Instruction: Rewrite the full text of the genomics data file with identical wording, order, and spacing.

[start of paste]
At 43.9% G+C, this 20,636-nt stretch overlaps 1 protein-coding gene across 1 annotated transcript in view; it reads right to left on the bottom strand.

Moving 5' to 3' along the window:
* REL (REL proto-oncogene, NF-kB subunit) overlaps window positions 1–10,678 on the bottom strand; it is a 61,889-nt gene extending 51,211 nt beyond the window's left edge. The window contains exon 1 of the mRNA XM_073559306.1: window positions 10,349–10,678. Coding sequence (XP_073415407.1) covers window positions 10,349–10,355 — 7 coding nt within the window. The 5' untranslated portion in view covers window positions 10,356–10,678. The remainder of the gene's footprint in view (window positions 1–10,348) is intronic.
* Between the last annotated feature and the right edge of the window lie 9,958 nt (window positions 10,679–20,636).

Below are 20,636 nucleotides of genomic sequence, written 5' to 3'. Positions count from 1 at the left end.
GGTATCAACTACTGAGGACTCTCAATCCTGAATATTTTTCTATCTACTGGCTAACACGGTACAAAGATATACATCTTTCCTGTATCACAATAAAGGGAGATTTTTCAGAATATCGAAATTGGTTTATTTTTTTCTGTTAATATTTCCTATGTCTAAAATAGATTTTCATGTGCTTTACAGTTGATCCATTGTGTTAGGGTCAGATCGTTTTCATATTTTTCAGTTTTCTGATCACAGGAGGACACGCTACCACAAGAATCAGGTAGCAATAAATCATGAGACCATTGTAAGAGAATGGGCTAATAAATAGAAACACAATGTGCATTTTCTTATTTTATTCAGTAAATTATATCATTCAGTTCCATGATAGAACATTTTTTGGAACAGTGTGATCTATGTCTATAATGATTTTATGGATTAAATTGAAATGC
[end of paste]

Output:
At 43.9% G+C, this 20,636-nt stretch overlaps 1 protein-coding gene across 1 annotated transcript in view; it reads right to left on the bottom strand.

Moving 5' to 3' along the window:
* REL (REL proto-oncogene, NF-kB subunit) overlaps window positions 1–10,678 on the bottom strand; it is a 61,889-nt gene extending 51,211 nt beyond the window's left edge. The window contains exon 1 of the mRNA XM_073559306.1: window positions 10,349–10,678. Coding sequence (XP_073415407.1) covers window positions 10,349–10,355 — 7 coding nt within the window. The 5' untranslated portion in view covers window positions 10,356–10,678. The remainder of the gene's footprint in view (window positions 1–10,348) is intronic.
* Between the last annotated feature and the right edge of the window lie 9,958 nt (window positions 10,679–20,636).

Below are 20,636 nucleotides of genomic sequence, written 5' to 3'. Positions count from 1 at the left end.
GGTATCAACTACTGAGGACTCTCAATCCTGAATATTTTTCTATCTACTGGCTAACACGGTACAAAGATATACATCTTTCCTGTATCACAATAAAGGGAGATTTTTCAGAATATCGAAATTGGTTTATTTTTTTCTGTTAATATTTCCTATGTCTAAAATAGATTTTCATGTGCTTTACAGTTGATCCATTGTGTTAGGGTCAGATCGTTTTCATATTTTTCAGTTTTCTGATCACAGGAGGACACGCTACCACAAGAATCAGGTAGCAATAAATCATGAGACCATTGTAAGAGAATGGGCTAATAAATAGAAACACAATGTGCATTTTCTTATTTTATTCAGTAAATTATATCATTCAGTTCCATGATAGAACATTTTTTGGAACAGTGTGATCTATGTCTATAATGATTTTATGGATTAAATTGAAATGC